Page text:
If a significant number of the migrants did not have family networks, how about those with relatives and friends? One interesting piece of evidence in the puzzle is the crowd that presented itself at the Port of Montréal on the morning of 16 September. Newspapers reported crowds of from several hundred to 10,000 people, and the wide variation in estimates is a curious fact in itself. One newspaper noted that many people in the crowd were relatives of the migrants, which suggests that the emigrants did in fact have family networks. La Presse’s report of the emigration included a drawing of onlookers at the port on the morning of 15 September that showed many well-dressed men and a couple of women and a boy, all of whom would appear to be from the middle classes. The depiction would suggest that these onlookers were not there to see off friends or relatives but were merely assisting at a spectacle. Even if many of the people at the pier did have personal ties to the migrants, the mere fact of having relatives or even neighbours is not the same thing as being affiliated to a network. A family relationship might place one in a reseau, but one is free to ascribe meaning to that relationship — or not. Does the tie bear any weight in making meaningful decisions in one’s life? On the day the Moravia sailed, the crowd was crying out to passengers to get off the boat. In a sense, that cry can be read as a call to those migrants to listen to reason, not to give in to their whims but to ascribe meaning to their relationships and to listen to an objective voice. This was the crowd’s last-ditch attempt to remain connected to the migrants, who seemed to be drifting off in more ways than one, physically to Brazil but also into a world lacking realism. Everyone knew that the migrants were off on a foolhardy adventure. The papers were filled with warnings. The migrants chose not to listen. They chose not to trust the voices of people with whom they had meaningful links but to follow the leaflets, advertisements, and lures of an agent or a questionable priest. As The Witness reporter put it, “Unfortunately, all have not heeded the sound advice given them; they preferred promises that were evidently exaggerated, not to say more.”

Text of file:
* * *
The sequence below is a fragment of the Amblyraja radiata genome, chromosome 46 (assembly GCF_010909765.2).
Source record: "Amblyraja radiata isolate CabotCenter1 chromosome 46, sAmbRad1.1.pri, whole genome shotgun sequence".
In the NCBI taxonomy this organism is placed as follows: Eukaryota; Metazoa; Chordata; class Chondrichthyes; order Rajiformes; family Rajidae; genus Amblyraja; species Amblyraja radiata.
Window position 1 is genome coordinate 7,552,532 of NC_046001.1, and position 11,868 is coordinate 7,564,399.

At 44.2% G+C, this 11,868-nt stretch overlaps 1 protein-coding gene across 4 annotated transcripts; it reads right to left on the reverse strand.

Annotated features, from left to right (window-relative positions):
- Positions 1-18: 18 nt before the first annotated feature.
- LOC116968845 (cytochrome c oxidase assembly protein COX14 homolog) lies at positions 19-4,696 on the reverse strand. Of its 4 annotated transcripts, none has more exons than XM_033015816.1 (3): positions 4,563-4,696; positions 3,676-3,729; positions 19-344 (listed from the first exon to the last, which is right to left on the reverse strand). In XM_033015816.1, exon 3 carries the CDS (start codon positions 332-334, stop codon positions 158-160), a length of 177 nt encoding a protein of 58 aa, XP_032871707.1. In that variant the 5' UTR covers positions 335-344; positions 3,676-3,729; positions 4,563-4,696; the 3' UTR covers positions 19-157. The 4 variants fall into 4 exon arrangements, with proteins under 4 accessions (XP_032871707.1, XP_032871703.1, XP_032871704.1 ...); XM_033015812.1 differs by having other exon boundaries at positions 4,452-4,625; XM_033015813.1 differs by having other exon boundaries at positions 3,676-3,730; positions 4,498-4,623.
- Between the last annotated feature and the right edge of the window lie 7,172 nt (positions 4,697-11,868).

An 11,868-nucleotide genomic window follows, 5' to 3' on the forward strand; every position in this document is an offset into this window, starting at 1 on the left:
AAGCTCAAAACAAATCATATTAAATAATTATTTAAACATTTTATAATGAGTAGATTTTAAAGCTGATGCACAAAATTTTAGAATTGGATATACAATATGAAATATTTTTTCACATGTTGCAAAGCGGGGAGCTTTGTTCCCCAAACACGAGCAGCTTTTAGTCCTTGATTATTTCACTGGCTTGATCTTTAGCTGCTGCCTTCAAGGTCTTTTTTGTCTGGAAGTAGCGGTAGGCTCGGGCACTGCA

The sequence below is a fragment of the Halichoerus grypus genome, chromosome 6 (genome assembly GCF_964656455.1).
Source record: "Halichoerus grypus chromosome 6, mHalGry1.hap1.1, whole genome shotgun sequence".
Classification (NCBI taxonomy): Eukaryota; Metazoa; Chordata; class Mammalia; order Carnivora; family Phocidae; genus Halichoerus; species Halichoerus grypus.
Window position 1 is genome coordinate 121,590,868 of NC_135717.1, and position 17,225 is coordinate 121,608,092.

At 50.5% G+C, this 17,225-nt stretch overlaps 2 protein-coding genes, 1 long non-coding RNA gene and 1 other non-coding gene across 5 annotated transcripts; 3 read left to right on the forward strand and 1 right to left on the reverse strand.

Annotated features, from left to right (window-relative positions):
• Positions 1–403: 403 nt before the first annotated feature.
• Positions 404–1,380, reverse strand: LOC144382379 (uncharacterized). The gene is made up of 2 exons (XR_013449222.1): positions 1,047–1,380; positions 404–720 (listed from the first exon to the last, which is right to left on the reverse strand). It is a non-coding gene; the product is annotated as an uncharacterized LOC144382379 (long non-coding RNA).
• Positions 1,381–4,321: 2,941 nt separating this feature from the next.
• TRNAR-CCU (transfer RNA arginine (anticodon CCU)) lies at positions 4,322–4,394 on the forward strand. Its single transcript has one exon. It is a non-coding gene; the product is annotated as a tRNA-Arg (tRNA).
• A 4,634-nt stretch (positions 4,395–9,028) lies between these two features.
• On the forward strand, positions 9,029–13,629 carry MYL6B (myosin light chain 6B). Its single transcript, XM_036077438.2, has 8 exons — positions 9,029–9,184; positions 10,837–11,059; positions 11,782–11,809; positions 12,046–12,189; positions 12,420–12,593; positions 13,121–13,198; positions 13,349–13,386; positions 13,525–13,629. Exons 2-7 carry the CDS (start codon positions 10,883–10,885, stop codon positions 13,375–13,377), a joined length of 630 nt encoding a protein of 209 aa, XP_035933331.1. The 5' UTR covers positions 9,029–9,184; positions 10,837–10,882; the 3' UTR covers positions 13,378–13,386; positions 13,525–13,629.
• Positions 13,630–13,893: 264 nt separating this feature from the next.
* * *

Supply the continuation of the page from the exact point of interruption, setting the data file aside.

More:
This episode of the Moravia leaves us with more questions than answers. Although quantitative data can help us to perceive why some residents of Québec chose to leave and others did not, it is more difficult to decipher the deeper reasons. I have hypothesized that those who left were either disaffiliated or chose not to trust their networks. This leads me to question why this should have been the case. Did disaffiliation result from the increasing class and economic segregation of society? Did the economic recession take its toll and leave people unemployed and uncertain about their futures? Was migration merely a desperate attempt to resolve the problem or the prospect of unemployment? Can these materialistic motives alone explain the decline in trust in those migrants’ networks or in the migrants’ unwillingness to listen to families and friends? Or does the breakdown of the bonds of trust, the unwillingness to heed advice, or the disaffiliation reflect a decline in neighbourliness in the late nineteenth century? Do these factors reflect social unease following the economic problems of the 1890s and the political acrimony over the schools questions in those same years? While beyond the scope of this paper, these questions ultimately are connected to why 480 emigrants left the Port of Montréal that day. They also suggest that this preliminary hypothesis and its findings are only a first step in a response.